The UK filmmaker Alex Widdowson crafts short animations that explore psychology, personality and neurodiversity. In Drawing on Autism, Widdowson considers the complex ethics of his work. Speaking with the Autistic man at the centre of his latest animated project, Widdowson wonders if he can ever animate him in a way that doesn’t reduce him to a caricature or otherwise misrepresent him. Is he being careful to the point of paranoia? Or does, perhaps, his exacting internal vigilance ultimately improve his work? As their conversation unfolds, Widdowson pivots between animation styles as if to comment on his own uncertainty. From this self-referential structure, an intricate, revealing and often funny portrait of the two men at its centre arises. Through his construction, Widdowson also crafts a thoughtful meditation on broader, and often controversial, questions of representation in entertainment and the arts.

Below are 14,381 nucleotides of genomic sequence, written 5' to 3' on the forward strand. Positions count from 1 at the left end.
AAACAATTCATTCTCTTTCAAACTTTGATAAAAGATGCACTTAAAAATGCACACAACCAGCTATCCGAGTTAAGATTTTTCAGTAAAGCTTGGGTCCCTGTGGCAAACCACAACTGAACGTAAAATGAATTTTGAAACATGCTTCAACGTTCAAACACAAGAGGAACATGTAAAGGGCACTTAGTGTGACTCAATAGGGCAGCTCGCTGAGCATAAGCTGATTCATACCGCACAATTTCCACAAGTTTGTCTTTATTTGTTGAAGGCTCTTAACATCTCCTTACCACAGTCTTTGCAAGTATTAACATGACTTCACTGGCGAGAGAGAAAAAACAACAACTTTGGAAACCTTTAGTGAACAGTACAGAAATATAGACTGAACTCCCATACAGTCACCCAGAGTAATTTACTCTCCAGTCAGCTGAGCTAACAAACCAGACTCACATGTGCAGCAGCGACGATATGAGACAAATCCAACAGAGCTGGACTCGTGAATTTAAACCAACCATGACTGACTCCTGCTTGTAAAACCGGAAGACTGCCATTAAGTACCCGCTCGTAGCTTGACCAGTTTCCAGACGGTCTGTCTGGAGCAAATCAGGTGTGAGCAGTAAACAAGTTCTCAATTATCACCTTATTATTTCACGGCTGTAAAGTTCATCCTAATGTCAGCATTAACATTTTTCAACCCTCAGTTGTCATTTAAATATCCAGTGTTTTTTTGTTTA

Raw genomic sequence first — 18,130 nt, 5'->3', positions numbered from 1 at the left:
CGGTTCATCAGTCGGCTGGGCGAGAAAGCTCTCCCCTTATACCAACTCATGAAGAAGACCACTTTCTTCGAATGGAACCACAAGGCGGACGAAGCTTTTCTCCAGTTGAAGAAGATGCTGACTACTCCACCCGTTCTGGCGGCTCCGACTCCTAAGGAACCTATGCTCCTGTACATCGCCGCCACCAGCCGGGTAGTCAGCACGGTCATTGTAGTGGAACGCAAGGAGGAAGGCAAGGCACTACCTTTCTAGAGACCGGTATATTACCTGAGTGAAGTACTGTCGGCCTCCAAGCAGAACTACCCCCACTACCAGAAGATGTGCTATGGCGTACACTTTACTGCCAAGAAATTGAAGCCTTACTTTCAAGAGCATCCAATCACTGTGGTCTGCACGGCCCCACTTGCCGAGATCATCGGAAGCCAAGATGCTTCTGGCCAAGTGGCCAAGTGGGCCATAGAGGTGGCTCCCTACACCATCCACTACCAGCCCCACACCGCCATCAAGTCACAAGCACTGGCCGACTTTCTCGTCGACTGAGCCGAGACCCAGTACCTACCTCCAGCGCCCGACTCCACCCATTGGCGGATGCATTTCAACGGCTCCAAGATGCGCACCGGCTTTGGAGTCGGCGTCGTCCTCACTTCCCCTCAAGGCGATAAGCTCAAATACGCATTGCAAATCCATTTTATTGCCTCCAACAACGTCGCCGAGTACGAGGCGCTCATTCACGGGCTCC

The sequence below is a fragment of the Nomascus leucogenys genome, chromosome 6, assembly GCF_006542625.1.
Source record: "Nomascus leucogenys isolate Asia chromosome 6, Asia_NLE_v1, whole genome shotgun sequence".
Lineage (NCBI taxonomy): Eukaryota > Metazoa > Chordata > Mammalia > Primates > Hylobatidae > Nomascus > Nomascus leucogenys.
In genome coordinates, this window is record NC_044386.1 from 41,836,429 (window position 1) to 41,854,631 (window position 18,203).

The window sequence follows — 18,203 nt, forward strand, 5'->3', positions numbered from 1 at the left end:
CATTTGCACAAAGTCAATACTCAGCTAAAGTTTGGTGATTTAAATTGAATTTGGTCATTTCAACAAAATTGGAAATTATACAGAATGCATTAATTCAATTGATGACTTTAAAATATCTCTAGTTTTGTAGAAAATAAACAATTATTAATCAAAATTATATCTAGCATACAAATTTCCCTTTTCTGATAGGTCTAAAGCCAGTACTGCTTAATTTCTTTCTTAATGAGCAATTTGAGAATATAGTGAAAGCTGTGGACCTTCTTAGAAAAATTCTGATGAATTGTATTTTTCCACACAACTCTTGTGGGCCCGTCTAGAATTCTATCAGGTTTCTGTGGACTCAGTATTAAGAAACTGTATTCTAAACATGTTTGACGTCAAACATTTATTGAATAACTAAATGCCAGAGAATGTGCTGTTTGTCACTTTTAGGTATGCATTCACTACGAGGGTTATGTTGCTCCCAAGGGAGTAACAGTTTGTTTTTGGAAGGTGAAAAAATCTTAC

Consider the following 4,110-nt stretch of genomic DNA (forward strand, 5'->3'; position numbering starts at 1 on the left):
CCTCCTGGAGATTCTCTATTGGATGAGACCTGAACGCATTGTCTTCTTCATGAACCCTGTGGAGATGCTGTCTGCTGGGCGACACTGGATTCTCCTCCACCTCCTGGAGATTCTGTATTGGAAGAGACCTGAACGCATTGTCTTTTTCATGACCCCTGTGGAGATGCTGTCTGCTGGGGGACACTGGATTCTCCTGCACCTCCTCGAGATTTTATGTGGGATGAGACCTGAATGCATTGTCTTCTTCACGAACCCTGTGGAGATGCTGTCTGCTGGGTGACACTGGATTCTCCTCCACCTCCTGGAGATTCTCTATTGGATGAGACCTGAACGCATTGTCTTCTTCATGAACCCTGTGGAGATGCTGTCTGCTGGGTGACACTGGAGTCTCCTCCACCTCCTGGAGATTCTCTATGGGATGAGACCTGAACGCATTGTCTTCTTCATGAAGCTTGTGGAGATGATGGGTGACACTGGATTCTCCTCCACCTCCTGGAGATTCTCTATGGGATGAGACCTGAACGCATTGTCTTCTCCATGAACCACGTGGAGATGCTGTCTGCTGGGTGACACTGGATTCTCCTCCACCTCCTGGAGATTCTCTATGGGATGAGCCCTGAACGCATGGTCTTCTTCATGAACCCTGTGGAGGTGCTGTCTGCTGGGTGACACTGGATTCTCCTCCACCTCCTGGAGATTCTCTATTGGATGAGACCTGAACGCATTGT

Director: Alex Widdowson
Teaching and learning
Ronald grew up in a New York City library. It was as strange and wondrous as it sounds
An unvarnished, poetic account of a new mother’s struggle to breastfeed
Why making if-then connections might be the key to consciousness
Thinkers and theories
Bernard Williams on Descartes’s audacious endeavour to prove knowledge is possible
The cast of ‘misfit toys’ who keep life on an idyllic tourist island afloat
Ageing and death
When his elderly parents make a suicide pact, Doron struggles to accept their choice
Biography and memoir
What Akiko saw at the centre of the Hiroshima blast, and the indelible mark it left
Yes, the Inuit have dozens of words for snow – but what does each one mean exactly?
Technology and the self
One woman prepares for the risky solitude of Georgia O’Keeffe’s American West